A Tale of Three Classes

I attended a session yesterday at the annual AIMS conference on the “brain friendly classroom.” The presenter started with the question ” What is learning?” I have been thinking about it since then. I have been telling students, parents and colleagues that school needs to be about the learning. I realized that I am not really sure what I mean. At least, I cannot come up with a definition/explanation that I find satisfying. So – rather than try to define it, I want to think about some moments in my classes today where I think learning happened.

My first class today was sophomore Modern World. We spent the first part of class debriefing the Crash Course video and responses to the essential questions about the Spanish Empire. Very traditional and yet students were engaged; they collectively knocked it out of the park. I was able to note the astute observations made by different students and they could learn from one another. Then, in preparation for a small research project involving a presentation I directed them to a blog where students had written and reflected about effective presentations (www.ageofex.wordpress.com). After reading and even leaving some comments, we talked as a class about what their presentations should and should not be. The last part of class involved students getting their groups, their empires to research and planning what each student would do before the next class. Each component here involved learning – some content, some process, some reflection.

Then I met my first section of junior US history. I gave them two options – blog work with our quadblog – reading and commenting, or working on the research for their immigration projects. Students chose both options and many did a combination of the two. They wrestled with different points of view in the blogs. They refined their research questions. They found helpful sources. In the middle of all of this someone asked about the event of a tie in the electoral college. Within a minute another student had a video answering the question and several students gathered around to watch. Learning happened.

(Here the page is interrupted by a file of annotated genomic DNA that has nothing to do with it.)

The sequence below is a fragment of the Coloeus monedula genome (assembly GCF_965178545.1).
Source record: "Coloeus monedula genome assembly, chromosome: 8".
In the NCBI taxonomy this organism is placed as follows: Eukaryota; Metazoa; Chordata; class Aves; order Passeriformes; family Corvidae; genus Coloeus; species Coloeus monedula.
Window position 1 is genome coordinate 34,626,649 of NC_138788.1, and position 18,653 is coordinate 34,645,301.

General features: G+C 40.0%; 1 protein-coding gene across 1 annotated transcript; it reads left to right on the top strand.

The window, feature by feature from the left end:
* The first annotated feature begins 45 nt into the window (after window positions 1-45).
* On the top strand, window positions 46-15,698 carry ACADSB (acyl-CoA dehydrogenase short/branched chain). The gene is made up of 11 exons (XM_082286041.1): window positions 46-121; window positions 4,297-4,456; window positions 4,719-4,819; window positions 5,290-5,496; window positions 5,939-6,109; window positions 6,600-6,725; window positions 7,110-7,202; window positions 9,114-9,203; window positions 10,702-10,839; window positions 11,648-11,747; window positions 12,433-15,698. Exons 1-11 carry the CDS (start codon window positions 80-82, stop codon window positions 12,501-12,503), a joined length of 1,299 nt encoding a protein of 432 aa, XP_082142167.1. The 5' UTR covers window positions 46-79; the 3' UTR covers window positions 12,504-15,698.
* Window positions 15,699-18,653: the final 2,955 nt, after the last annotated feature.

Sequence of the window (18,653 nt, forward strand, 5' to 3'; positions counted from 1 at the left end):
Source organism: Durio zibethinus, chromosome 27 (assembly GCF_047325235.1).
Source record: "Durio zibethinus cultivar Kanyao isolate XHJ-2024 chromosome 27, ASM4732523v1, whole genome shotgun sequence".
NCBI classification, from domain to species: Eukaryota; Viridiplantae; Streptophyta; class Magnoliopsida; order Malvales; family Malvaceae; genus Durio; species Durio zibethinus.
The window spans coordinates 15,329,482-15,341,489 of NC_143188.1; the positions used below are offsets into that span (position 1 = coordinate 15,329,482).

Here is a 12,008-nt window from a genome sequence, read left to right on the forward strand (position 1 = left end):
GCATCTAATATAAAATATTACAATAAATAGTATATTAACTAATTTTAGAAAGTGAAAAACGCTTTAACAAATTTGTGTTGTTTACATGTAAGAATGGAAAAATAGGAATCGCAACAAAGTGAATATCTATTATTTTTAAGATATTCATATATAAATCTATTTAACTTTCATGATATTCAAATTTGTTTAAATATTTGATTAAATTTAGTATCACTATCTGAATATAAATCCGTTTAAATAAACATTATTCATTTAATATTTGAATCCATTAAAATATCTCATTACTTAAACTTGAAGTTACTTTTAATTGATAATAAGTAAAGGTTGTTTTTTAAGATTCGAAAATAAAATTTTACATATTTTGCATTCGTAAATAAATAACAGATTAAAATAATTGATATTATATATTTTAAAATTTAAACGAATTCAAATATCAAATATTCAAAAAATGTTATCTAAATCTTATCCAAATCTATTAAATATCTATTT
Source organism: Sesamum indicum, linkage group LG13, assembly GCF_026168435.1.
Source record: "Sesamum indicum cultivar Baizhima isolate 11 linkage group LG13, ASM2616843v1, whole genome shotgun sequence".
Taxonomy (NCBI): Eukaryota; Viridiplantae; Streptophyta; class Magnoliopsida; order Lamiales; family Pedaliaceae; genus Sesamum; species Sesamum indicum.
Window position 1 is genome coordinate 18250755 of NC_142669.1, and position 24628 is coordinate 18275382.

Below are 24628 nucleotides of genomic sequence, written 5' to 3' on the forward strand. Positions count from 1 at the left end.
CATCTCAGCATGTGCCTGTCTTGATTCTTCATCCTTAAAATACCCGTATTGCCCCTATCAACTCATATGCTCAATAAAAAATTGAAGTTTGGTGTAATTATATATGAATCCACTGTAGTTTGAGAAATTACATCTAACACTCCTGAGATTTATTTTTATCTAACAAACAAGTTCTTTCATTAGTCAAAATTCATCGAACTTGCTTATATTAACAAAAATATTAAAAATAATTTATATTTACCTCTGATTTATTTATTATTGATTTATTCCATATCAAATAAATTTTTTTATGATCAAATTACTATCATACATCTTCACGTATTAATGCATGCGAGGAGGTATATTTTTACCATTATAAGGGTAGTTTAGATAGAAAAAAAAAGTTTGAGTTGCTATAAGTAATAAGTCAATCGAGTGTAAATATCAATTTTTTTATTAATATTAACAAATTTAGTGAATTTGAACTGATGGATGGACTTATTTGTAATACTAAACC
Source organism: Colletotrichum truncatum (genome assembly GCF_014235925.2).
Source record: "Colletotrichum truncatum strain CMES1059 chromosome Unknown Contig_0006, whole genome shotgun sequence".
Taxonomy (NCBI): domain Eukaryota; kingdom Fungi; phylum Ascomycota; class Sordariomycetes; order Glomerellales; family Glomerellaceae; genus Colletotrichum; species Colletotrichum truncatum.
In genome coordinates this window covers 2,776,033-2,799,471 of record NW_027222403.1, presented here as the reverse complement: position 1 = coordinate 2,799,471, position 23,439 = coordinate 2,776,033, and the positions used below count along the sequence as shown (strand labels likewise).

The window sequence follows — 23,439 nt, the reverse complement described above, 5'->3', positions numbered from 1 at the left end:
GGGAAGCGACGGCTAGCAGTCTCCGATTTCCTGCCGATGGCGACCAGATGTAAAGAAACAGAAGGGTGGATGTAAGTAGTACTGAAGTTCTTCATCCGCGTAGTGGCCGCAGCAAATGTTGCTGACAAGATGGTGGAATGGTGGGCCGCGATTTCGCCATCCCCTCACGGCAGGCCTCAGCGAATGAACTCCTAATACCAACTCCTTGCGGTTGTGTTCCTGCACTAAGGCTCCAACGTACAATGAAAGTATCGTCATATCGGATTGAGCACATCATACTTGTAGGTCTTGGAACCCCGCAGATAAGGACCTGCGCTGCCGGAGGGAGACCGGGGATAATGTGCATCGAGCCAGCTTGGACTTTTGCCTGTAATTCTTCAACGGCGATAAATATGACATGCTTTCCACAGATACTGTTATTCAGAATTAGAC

My end of the day class – the second US history class – had the same two options as the previous class and one additional option. They could read their self-selected Fall Reading book. Whenever the class meets last period, I set time aside for students to read. Several students read the whole time. Others worked on their immigration research and talked with me about their initial findings and their next steps. Some read blog posts about today’s election. I actually took the time to read some of my book as well. One student swapped out a book he did not like for another one that interested him more. Another student discussed her two ideas with me and then decided on her topic. A third student shared the form she believes her project will take. I cannot quantify it, but I know that learning happened.

There are all kinds of things that pass for learning. Productive learning is more easily quantified through assessments. The problem is that learning takes many forms. The student engaged in a book was learning. The students hashing out effective presentations were learning. The student who wandered around the Internet moving closer to a research question was learning. Of course, the kids who reversed course on a topic or who read several blogs without commenting were also learning, I think.

So, I am really no closer to a definition. I think I am further away. How would you answer the question, “What is learning?”

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